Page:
When I see this happening in management teams and in board rooms, it makes me uncomfortable because I know where it leads.  It leads to mistrust, simmering issues, politics and dysfunctional behavior.  Here are a few techniques I've found help address this issue, particularly in start-ups.

  1. Building Trust.  The foundation for handling conflict productively begins with building trust amongst the management team.  It's easy to say, but particularly hard to do in a start-up when people have been slammed together quickly and are so crazy busy, that it's hard to stop and take the time to understand each other more deeply.  One technique I have found very helpful here is to conduct a facilitated, day-long offsite where each management team member takes the Myers-Briggs test to help surface how each party thinks,  processes information and makes decisions.  I did this with my management team at Upromise and again when we were starting of at Flybridge and in each case found it helped us understand each other at a far deeper level.
  2. Annual Reviews.  It's easy to be running so hard and so fast that CEOs and boards forget to conduct systematic reviews where a broad range of feedback is collected and tough development issues are addressed head on.  I try to do this at each of my boards and at Flybridge, the general partners conduct 360 degree reviews of each other.  Done correctly, these can be emotionally draining, difficult but very productive exercises where a safe forum for brutal honesty and constructive dialog can be developed.
  3. Systematic Post Mortems.  In my early product management days, I learned the value of the post-mortem - the process of gathering all the relevant team members into the room to talk about what happened after a product ships and why errors or schedule issues occurred.  Extending the post-mortem process into all business activities can be very valuable.  It allows a clinical, unemotional examination of what has happened, how everyone operated under pressure, and what process improvements can be made for next time.  Whether it is done post product release, when an executive team member departs because things didn't  work out, after a board meeting in an executive session, or after an investment goes bad, an analytical examination of what just happened is a useful exercise that forces all parties to address difficult issues.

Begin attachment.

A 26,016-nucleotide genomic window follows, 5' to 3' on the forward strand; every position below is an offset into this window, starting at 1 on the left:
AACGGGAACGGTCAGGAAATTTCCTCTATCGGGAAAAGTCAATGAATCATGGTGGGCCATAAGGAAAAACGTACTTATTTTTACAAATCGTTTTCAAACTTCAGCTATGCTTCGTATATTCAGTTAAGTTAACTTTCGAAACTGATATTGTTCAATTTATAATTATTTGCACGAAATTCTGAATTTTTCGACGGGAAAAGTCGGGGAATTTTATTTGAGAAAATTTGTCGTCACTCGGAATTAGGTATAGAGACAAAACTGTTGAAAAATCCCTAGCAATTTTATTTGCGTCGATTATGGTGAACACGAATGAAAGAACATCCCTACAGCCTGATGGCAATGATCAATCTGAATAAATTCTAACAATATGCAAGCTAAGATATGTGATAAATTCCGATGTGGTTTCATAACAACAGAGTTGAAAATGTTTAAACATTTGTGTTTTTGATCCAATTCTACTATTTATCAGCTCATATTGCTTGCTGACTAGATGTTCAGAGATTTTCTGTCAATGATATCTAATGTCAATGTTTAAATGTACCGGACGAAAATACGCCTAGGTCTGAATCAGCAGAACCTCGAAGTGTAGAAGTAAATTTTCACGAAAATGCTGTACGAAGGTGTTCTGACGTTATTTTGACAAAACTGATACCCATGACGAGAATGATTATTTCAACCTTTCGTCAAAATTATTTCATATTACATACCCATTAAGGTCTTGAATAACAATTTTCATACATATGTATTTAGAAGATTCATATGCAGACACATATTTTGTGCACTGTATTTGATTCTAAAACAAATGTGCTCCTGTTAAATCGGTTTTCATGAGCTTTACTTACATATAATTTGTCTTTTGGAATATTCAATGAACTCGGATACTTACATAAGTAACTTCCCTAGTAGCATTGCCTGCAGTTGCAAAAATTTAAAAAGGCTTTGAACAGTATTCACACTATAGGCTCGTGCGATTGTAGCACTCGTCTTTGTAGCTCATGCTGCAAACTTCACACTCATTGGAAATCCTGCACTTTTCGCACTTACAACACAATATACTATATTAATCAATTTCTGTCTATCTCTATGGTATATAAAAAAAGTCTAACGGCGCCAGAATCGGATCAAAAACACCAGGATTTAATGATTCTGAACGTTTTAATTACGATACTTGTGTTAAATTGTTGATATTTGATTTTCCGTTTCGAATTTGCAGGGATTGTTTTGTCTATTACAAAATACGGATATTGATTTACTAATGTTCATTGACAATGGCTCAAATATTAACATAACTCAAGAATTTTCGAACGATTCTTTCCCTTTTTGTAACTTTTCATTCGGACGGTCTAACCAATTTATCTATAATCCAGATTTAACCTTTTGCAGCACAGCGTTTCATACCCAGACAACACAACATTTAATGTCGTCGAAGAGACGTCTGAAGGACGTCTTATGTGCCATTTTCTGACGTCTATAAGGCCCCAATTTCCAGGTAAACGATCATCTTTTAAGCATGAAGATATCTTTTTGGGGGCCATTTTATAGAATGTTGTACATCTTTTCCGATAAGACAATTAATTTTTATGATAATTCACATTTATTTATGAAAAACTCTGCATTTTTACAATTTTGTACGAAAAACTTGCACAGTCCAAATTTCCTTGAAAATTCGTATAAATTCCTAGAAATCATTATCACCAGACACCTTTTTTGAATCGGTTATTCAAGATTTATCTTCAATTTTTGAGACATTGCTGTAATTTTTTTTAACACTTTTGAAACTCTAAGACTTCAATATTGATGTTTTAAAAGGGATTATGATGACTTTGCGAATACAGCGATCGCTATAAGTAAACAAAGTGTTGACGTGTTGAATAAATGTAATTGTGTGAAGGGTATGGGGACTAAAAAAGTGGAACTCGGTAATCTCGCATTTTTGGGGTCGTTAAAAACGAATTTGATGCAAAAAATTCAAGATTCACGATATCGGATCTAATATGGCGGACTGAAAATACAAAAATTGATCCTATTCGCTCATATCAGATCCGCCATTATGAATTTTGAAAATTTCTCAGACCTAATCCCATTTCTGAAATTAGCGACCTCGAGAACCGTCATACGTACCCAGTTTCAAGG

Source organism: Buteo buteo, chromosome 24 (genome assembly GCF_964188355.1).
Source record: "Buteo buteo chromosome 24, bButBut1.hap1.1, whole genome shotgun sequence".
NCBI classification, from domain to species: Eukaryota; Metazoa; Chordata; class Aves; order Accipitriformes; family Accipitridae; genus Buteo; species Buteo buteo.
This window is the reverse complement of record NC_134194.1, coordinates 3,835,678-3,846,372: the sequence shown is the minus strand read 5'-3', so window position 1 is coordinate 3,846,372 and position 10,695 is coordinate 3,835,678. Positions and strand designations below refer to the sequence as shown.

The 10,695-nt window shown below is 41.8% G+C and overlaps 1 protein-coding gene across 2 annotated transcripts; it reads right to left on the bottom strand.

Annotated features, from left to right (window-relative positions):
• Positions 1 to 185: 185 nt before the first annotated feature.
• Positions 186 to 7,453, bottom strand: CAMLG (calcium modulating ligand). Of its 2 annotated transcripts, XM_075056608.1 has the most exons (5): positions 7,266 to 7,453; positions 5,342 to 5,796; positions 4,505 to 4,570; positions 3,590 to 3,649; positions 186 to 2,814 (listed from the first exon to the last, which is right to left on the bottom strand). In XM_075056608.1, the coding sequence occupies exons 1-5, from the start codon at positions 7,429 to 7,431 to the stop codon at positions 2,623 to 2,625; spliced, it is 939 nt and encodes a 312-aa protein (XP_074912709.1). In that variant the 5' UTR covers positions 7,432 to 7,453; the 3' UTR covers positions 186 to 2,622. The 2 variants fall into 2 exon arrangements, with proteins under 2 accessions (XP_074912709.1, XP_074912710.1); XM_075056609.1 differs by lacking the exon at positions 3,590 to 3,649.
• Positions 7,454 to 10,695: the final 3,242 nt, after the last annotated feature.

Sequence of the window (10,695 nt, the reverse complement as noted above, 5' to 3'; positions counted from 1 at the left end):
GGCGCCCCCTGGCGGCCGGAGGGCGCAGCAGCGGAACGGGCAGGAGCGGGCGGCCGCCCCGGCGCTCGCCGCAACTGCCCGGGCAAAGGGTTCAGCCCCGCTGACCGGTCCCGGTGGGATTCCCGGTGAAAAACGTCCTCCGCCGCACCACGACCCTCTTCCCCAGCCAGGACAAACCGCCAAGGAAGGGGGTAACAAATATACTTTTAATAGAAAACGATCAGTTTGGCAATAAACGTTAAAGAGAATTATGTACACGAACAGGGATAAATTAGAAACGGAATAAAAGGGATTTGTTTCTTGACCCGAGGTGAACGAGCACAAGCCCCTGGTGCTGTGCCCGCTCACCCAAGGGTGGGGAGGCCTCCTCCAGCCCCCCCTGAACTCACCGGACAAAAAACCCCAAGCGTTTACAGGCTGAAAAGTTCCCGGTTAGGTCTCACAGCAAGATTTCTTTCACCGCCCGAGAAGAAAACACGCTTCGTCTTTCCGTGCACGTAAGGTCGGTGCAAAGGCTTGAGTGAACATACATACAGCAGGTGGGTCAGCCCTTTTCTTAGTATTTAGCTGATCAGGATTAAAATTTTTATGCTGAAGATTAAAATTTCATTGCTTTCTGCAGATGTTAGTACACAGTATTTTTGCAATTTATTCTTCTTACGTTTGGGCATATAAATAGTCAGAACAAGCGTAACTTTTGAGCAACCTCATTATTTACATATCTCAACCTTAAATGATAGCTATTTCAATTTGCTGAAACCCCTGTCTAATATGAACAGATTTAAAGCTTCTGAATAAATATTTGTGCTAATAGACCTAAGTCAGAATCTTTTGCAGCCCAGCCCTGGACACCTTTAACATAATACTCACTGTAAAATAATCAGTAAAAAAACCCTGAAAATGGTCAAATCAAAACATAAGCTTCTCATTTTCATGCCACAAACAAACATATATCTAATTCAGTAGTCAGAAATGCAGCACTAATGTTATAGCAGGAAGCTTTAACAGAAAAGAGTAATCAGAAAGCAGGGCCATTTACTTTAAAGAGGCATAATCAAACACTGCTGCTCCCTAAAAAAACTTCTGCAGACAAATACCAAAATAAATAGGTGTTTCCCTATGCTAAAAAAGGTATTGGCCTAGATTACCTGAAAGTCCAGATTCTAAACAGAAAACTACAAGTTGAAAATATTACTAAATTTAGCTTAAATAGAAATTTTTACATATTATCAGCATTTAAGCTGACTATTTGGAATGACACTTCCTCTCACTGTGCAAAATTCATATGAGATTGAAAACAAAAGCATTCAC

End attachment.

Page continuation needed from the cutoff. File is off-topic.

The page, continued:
4. Go Direct.  At Flybridge, we have developed a mantra for addressing issues amongst the partnership:  "Go Direct".  When one of us has a concern about how another partner is handling a portfolio company situation or evaluating a deal opportunity, we don't allow indirect conversations.  If two partners find themselves talking about a third partner, we stop the conversation and bring in the third partner so that the issue can be addressed directly, out in the open  rather than it festering behind closed doors.  I learned this lesson as an executive team member at a start-up that was not good at going direct.  The VP of sales would come into my office and complain that he wasn't getting good support from the VP of marketing.  Ten minutes later, the VP of marketing would storm in and complain that the salesforce wasn't properly executing on our strategy.  The entire executive team avoided going direct because it was uncomfortable, so we had false harmony in our Monday staff meetings and deep divisions the rest of the week.

Conflict can be stressful, draining and uncomfortable.  Yet, it is incredibly natural, healthy part of life, particularly in a start-up.  And creating a culture that can handle conflict effectively clearly has a positive impact on performance, as recent research has shown (see i4cp study: "Leaders With Low Emotional Intelligence May Be Depressing Bottom Line").

If you want to avoid your start-up feeling like a Soap Opera, try out some of these techniques, and let me know if there are others you've employed as well.

December 14, 2010

Time For "A Millionare's Pledge"?

There has been a great deal of attention paid to the efforts led by Warren Buffet and Bill Gates to their pledge to give awway at least half of their fotunres to philanthropy.  This so-called "Giving Pledge" has garnered the support of 58 billionares, each of whom has signed up publicly to the pledge.